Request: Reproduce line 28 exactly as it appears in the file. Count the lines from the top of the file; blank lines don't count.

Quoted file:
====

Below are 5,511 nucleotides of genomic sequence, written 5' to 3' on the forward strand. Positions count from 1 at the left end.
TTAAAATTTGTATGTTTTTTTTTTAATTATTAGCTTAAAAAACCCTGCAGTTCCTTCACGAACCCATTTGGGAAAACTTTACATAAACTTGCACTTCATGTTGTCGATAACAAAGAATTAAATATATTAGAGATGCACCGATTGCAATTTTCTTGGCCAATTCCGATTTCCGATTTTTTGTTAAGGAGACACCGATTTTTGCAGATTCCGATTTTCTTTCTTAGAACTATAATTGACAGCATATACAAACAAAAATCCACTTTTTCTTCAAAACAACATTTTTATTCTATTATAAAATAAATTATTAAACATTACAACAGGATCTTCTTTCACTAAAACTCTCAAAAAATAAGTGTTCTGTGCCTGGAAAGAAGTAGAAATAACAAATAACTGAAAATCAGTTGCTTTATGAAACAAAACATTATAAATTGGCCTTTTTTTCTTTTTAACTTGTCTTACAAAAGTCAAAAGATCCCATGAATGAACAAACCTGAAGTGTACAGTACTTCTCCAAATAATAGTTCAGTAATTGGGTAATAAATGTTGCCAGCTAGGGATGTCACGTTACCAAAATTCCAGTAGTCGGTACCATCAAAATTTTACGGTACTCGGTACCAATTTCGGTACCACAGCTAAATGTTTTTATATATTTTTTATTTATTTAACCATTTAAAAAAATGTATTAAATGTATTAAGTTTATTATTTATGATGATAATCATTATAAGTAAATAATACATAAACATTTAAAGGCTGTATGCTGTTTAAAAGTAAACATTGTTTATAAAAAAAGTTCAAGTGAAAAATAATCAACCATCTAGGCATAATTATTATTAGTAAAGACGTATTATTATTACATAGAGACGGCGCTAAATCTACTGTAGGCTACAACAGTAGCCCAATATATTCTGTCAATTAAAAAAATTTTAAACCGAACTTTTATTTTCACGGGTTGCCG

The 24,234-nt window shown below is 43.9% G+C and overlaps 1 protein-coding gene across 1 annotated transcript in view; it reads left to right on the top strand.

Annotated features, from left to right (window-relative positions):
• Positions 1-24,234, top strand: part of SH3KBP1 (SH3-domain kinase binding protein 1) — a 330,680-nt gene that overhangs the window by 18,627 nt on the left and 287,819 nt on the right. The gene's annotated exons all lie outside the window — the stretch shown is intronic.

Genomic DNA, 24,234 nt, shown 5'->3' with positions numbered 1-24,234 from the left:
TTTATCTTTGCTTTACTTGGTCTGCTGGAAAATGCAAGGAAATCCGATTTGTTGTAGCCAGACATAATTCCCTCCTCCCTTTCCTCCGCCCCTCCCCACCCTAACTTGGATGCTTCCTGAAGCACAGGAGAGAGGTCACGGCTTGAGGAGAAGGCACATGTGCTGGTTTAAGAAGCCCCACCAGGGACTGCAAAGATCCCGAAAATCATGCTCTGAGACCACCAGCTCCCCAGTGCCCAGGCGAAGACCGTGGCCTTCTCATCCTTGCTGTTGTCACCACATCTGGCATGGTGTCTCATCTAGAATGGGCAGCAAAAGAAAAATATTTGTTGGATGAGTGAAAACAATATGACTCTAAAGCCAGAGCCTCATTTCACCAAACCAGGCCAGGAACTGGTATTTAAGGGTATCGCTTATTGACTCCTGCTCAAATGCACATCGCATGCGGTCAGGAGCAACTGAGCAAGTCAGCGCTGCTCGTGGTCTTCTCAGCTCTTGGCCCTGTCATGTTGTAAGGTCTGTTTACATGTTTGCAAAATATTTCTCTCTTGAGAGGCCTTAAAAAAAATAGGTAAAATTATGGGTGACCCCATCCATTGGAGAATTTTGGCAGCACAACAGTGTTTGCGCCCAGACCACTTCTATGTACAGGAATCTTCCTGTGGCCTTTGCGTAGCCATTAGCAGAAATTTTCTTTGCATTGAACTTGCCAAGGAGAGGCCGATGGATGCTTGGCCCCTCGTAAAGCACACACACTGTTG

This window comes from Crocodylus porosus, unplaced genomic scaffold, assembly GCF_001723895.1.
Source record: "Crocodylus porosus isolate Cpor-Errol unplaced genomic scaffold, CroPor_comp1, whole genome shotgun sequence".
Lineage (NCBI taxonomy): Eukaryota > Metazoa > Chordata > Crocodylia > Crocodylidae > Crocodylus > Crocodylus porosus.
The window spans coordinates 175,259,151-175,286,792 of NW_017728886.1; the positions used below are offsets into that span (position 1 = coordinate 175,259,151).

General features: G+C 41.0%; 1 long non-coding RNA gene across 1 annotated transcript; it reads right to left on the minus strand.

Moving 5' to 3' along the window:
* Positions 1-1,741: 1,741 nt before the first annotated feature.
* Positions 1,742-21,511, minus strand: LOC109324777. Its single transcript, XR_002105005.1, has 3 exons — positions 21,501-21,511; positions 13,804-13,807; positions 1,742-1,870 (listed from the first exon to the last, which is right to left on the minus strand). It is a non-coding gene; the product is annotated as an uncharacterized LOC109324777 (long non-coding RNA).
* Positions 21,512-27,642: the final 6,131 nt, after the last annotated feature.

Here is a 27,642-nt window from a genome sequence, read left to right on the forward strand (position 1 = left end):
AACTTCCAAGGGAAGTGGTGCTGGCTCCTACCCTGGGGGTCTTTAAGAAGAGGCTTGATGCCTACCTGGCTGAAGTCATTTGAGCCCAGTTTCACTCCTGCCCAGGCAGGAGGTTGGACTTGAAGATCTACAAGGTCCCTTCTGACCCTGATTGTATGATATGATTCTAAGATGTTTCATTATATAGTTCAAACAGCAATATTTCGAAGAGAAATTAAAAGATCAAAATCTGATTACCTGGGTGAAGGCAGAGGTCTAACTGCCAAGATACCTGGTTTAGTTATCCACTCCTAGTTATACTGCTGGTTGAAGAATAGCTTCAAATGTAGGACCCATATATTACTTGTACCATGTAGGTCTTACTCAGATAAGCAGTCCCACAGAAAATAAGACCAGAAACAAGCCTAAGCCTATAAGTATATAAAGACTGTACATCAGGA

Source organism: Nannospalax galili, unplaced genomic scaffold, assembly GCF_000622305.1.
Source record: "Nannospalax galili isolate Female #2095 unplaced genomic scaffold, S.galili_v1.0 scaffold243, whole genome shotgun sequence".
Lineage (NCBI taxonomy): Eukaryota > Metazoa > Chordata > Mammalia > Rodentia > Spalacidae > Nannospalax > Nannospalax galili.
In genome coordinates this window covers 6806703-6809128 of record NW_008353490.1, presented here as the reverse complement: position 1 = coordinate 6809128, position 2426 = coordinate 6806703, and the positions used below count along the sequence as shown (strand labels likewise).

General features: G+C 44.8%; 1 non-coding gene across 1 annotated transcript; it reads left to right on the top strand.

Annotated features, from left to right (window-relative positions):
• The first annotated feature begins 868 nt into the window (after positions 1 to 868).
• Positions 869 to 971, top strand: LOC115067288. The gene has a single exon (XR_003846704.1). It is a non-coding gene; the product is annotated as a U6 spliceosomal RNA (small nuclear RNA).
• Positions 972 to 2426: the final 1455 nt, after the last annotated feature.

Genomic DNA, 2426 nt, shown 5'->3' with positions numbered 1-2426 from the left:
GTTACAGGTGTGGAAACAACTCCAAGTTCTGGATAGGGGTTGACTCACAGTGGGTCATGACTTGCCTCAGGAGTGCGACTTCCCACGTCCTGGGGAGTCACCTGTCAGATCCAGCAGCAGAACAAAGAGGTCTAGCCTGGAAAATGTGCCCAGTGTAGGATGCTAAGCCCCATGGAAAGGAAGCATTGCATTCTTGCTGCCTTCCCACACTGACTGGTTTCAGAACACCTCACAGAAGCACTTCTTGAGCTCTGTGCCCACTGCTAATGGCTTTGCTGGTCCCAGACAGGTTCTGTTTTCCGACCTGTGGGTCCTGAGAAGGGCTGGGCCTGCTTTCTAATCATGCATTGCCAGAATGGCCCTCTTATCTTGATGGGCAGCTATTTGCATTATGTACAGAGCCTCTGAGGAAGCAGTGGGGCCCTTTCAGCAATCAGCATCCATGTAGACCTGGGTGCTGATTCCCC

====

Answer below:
Genomic DNA, 2426 nt, shown 5'->3' with positions numbered 1-2426 from the left: